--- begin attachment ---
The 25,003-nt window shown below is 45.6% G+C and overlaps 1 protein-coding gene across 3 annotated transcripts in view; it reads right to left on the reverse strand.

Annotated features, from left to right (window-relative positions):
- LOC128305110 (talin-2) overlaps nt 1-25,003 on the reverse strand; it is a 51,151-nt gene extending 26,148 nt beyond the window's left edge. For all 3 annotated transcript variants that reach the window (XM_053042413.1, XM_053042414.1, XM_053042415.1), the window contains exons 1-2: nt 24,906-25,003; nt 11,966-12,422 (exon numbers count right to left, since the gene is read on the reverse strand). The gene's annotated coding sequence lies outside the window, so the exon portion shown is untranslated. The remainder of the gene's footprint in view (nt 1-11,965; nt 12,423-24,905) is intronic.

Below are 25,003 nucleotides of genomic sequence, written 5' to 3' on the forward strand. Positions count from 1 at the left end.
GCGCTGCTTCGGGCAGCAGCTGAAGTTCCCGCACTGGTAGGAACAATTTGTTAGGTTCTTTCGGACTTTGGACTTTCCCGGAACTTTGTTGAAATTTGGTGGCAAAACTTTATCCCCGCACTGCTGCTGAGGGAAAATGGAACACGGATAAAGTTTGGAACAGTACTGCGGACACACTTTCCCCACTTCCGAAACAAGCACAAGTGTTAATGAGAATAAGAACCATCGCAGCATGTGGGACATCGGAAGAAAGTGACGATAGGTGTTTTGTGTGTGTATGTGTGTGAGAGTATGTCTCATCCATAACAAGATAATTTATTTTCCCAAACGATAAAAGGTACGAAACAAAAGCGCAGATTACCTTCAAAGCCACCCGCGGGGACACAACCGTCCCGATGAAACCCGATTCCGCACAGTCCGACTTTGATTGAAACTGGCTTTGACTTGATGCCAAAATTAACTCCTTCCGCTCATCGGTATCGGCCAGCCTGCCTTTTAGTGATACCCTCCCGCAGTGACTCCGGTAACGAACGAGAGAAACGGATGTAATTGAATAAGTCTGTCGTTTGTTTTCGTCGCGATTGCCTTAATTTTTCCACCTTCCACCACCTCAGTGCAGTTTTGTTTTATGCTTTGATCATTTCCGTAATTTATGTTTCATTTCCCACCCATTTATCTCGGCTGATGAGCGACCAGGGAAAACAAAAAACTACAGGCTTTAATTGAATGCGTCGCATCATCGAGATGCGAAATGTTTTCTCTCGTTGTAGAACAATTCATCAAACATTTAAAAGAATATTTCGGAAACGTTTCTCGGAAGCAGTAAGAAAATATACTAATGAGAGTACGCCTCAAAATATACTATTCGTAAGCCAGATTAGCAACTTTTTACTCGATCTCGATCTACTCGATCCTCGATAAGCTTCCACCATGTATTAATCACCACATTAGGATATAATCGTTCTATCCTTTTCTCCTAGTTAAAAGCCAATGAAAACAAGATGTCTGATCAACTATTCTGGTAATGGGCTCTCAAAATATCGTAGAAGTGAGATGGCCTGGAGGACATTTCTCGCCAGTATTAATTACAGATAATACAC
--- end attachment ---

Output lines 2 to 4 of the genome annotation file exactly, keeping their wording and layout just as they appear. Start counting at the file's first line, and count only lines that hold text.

Annotated features, from left to right (window-relative positions):
- LOC128305110 (talin-2) overlaps nt 1-25,003 on the reverse strand; it is a 51,151-nt gene extending 26,148 nt beyond the window's left edge. For all 3 annotated transcript variants that reach the window (XM_053042413.1, XM_053042414.1, XM_053042415.1), the window contains exons 1-2: nt 24,906-25,003; nt 11,966-12,422 (exon numbers count right to left, since the gene is read on the reverse strand). The gene's annotated coding sequence lies outside the window, so the exon portion shown is untranslated. The remainder of the gene's footprint in view (nt 1-11,965; nt 12,423-24,905) is intronic.

Below are 25,003 nucleotides of genomic sequence, written 5' to 3' on the forward strand. Positions count from 1 at the left end.